Remember that trapezoid cutout we mentioned earlier? Well, it’s located at the front of the case near the bottom, and while it looks funky it takes away a lot of functionality. Usually, this area is used for placing your storage drives. With the 905, you’re limited to a single 3.5mm tray at the back with two additional 2.5mm SSD trays. This would be fine with a cheaper case, but for a case that costs so much, it’s a major issue.
As we mentioned before, the InWin 905 has a lot of breathing room inside. Fan support isn’t all that bad either. We have room for a 240mm radiator at the front, a small 120mm radiator at the back or a full 360mm radiator at the bottom. Granted, the bottom 360mm radiator configuration isn’t exactly the most practical as there isn’t a tonne of breathing room in that area.
Thanks to the ample space inside, we have a tonne of room for adding a reservoir and pump for a custom water-cooling loop. But the top is a bit cramped so you’ll have to adjust the pipes accordingly for your custom loop.
The 905 takes air in from the bottom (where the cutout is located) and the right-side panel (which features a vent). So thermals aren’t an issue because all the components have enough room to breathe. There is one major disappointment, however.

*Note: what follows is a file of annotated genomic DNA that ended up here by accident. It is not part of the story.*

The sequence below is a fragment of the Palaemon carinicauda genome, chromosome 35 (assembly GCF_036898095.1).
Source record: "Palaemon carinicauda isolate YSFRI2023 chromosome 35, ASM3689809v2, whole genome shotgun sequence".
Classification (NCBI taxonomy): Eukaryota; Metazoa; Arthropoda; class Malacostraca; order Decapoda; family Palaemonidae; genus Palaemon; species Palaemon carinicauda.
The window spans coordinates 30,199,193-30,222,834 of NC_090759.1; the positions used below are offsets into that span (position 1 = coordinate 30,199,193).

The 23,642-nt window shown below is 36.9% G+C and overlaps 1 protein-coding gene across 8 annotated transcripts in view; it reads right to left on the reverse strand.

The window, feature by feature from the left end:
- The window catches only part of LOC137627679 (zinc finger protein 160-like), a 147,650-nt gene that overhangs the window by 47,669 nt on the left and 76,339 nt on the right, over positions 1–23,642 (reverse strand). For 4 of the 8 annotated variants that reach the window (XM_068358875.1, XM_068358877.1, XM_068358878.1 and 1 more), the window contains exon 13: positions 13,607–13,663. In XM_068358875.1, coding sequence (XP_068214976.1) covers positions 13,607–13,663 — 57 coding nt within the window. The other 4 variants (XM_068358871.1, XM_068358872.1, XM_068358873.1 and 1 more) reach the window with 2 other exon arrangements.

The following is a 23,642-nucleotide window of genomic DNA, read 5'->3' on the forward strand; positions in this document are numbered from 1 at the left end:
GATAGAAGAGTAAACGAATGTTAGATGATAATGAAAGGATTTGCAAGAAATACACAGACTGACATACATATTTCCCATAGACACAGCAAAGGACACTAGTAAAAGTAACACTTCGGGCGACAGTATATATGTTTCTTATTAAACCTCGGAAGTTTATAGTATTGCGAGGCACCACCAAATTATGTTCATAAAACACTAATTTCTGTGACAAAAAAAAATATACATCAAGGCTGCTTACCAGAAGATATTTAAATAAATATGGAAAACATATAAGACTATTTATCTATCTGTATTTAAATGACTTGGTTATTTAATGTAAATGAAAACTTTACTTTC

It’s not a major dealbreaker by any means, but there is only one single dust filter located above the cutout we mentioned. None of the other vents have a dust filter. Again, this is a major pain for such an expensive case.
The InWin 905 is far from being crowned the “perfect case”. There are a lot of small issues that come together to become an annoyance overall. The lack of rubber cable grommets, a small number of drive trays and lack of dust filters are the major culprits here.
And at an eye-watering price of $300, the InWin 905 definitely isn’t for everyone. But if you’re looking for a minimal case with a sleek aesthetic overall, the InWin 905 isn’t all that bad once you look past the price.
Price at the time of review: $300
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Prices taken/valid at the time of review.